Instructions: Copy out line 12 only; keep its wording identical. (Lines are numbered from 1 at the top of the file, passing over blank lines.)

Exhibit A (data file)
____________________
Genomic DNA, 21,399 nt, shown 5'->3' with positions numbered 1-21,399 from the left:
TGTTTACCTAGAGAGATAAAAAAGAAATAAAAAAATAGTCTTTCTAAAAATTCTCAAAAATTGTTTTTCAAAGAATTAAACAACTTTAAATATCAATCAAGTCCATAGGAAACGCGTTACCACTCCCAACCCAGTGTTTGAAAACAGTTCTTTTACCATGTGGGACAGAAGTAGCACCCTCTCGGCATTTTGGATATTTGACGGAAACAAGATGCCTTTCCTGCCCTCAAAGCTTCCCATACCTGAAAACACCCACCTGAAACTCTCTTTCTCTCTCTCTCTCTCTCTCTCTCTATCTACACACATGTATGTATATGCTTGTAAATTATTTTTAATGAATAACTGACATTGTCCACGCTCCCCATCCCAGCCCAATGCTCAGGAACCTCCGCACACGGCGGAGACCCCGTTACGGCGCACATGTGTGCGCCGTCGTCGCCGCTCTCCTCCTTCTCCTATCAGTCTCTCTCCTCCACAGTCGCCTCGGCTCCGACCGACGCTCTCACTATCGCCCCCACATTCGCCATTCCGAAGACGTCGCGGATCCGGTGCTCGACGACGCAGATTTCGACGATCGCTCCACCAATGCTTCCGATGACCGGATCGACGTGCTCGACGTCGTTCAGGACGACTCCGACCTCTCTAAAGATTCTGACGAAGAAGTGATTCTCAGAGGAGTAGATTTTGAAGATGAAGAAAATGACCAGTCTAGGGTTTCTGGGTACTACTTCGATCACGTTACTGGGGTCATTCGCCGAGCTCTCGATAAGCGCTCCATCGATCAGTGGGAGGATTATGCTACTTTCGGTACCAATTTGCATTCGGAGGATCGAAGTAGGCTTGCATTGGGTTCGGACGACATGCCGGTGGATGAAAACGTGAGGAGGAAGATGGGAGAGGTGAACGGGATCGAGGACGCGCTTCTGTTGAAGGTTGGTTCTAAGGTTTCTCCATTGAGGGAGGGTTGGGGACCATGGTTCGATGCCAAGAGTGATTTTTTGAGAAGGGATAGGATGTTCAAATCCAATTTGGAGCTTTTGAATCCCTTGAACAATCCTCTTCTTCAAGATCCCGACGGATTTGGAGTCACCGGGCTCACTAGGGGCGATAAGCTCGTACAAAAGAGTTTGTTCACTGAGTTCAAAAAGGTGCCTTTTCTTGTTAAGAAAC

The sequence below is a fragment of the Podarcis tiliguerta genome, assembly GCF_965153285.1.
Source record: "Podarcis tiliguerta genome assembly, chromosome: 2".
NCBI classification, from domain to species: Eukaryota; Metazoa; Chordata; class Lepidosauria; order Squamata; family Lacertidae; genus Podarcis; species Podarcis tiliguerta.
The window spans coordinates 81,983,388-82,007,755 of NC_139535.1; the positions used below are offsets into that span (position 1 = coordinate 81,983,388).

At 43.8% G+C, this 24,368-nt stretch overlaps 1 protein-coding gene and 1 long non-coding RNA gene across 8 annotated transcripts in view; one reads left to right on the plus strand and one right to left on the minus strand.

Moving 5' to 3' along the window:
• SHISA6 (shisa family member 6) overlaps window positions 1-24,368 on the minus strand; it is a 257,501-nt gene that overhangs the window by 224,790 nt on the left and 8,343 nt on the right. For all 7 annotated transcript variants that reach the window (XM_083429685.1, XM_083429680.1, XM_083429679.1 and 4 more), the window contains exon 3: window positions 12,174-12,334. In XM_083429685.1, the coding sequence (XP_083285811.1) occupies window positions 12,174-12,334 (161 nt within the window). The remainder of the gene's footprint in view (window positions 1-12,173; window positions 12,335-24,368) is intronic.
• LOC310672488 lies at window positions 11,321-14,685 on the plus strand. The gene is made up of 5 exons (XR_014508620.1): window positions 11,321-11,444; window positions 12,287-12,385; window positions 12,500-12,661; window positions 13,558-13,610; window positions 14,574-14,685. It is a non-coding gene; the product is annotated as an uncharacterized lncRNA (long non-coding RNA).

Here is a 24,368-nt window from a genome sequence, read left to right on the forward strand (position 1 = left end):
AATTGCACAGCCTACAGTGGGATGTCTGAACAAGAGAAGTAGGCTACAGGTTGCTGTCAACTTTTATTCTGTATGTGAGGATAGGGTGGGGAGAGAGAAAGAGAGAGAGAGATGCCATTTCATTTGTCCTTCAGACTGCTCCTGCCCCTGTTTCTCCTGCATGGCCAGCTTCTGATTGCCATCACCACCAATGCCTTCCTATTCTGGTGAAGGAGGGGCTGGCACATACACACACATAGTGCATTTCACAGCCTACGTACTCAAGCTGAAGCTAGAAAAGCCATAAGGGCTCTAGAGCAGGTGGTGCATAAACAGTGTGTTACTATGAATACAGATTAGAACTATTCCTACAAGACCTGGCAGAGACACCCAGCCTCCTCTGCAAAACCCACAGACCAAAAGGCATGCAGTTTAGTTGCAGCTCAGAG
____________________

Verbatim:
AATTGCACAGCCTACAGTGGGATGTCTGAACAAGAGAAGTAGGCTACAGGTTGCTGTCAACTTTTATTCTGTATGTGAGGATAGGGTGGGGAGAGAGAAAGAGAGAGAGAGATGCCATTTCATTTGTCCTTCAGACTGCTCCTGCCCCTGTTTCTCCTGCATGGCCAGCTTCTGATTGCCATCACCACCAATGCCTTCCTATTCTGGTGAAGGAGGGGCTGGCACATACACACACATAGTGCATTTCACAGCCTACGTACTCAAGCTGAAGCTAGAAAAGCCATAAGGGCTCTAGAGCAGGTGGTGCATAAACAGTGTGTTACTATGAATACAGATTAGAACTATTCCTACAAGACCTGGCAGAGACACCCAGCCTCCTCTGCAAAACCCACAGACCAAAAGGCATGCAGTTTAGTTGCAGCTCAGAG